During the past decade, California's courts increasingly have focused on reaching out to the community in order to ensure that the services we provide are responsive to the needs of those we serve. Our state's court system has undergone a fundamental transformation in the past decade, including a change in the source of funding for the trial courts from a mix of county and state resources to a comprehensive state funding scheme, and unification of the two levels of trial courts, municipal and superior, into a single superior court located in each of our 58 counties, replacing 220 trial courts statewide.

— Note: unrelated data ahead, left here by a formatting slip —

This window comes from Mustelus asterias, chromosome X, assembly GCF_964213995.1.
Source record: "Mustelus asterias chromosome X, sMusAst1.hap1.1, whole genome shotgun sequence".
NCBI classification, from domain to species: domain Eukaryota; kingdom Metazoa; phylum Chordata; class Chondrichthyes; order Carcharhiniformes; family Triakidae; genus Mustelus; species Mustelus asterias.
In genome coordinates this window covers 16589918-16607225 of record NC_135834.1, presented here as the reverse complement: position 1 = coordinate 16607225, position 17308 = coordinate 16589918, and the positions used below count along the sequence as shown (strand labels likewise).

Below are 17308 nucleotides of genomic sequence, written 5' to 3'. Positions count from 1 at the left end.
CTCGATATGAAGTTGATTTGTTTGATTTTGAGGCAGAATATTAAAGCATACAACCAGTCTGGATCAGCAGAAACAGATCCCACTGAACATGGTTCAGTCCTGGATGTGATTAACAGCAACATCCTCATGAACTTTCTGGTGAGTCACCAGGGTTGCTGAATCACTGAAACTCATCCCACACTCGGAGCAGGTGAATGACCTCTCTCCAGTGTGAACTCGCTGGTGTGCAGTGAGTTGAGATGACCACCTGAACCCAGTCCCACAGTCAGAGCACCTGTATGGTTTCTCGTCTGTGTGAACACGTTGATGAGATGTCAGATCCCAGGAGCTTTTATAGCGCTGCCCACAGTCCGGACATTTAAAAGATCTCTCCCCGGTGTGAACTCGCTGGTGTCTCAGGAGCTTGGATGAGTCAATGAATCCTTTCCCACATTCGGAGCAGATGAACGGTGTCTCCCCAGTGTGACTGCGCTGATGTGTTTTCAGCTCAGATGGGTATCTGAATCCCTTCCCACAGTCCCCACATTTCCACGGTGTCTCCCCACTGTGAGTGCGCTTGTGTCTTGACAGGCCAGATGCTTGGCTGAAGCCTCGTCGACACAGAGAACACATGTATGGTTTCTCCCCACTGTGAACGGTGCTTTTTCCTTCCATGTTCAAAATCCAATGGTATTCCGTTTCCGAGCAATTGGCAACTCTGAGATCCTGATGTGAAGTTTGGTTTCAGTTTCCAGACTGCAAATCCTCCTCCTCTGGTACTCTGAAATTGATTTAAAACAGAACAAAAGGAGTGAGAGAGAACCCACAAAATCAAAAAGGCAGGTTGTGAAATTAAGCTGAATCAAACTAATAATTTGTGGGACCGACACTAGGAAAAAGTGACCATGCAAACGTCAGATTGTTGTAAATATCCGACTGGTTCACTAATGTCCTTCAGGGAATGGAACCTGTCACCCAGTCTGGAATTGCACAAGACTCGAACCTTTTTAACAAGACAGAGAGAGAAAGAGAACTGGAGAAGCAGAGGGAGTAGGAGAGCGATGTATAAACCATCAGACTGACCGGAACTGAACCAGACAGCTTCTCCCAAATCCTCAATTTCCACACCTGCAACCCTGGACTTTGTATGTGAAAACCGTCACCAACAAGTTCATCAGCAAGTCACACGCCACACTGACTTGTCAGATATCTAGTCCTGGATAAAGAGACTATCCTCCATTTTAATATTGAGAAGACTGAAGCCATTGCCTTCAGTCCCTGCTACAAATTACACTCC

These measures were aimed at providing a more consistent and stable source of funding for courts across the state, and at enabling courts to more effectively use all available judicial and other resources to serve the public.
We are on the verge of the next major change — namely the assumption by the state of responsibility for court facilities. The Trial Court Facilities Act of 2002 will transfer ownership and management responsibility for California's 451 courthouses from the counties to the state. Once courts became funded by the state instead of the counties, it became logical for the state to ensure that the courts have the necessary facilities in which to conduct the public's business. The transition to state ownership will not, however, take place overnight. This building serves as a testament to the foresight and dedication of the local court and a county government that understood the need to meet today's demands, even as we look to the changes ahead.